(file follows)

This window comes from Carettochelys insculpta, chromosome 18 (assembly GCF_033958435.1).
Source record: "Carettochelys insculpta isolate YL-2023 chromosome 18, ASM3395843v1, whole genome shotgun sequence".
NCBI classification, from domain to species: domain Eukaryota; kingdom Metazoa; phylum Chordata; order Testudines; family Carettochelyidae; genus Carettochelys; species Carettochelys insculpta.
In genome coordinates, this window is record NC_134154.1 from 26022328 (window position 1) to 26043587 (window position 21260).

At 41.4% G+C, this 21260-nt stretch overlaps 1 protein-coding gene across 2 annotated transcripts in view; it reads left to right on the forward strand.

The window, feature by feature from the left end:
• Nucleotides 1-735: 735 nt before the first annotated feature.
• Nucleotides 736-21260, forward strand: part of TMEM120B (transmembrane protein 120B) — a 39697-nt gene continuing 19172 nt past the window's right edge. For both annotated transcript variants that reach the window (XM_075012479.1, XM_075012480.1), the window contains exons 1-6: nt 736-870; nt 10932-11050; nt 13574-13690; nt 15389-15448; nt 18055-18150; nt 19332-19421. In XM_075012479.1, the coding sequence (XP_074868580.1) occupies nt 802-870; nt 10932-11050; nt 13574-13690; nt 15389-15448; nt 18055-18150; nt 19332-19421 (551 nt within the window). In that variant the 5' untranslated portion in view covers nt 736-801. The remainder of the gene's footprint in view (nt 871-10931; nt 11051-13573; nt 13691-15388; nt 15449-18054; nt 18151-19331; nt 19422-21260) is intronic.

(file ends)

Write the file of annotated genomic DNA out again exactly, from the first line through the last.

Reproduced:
This window comes from Carettochelys insculpta, chromosome 18 (assembly GCF_033958435.1).
Source record: "Carettochelys insculpta isolate YL-2023 chromosome 18, ASM3395843v1, whole genome shotgun sequence".
NCBI classification, from domain to species: domain Eukaryota; kingdom Metazoa; phylum Chordata; order Testudines; family Carettochelyidae; genus Carettochelys; species Carettochelys insculpta.
In genome coordinates, this window is record NC_134154.1 from 26022328 (window position 1) to 26043587 (window position 21260).

At 41.4% G+C, this 21260-nt stretch overlaps 1 protein-coding gene across 2 annotated transcripts in view; it reads left to right on the forward strand.

The window, feature by feature from the left end:
• Nucleotides 1-735: 735 nt before the first annotated feature.
• Nucleotides 736-21260, forward strand: part of TMEM120B (transmembrane protein 120B) — a 39697-nt gene continuing 19172 nt past the window's right edge. For both annotated transcript variants that reach the window (XM_075012479.1, XM_075012480.1), the window contains exons 1-6: nt 736-870; nt 10932-11050; nt 13574-13690; nt 15389-15448; nt 18055-18150; nt 19332-19421. In XM_075012479.1, the coding sequence (XP_074868580.1) occupies nt 802-870; nt 10932-11050; nt 13574-13690; nt 15389-15448; nt 18055-18150; nt 19332-19421 (551 nt within the window). In that variant the 5' untranslated portion in view covers nt 736-801. The remainder of the gene's footprint in view (nt 871-10931; nt 11051-13573; nt 13691-15388; nt 15449-18054; nt 18151-19331; nt 19422-21260) is intronic.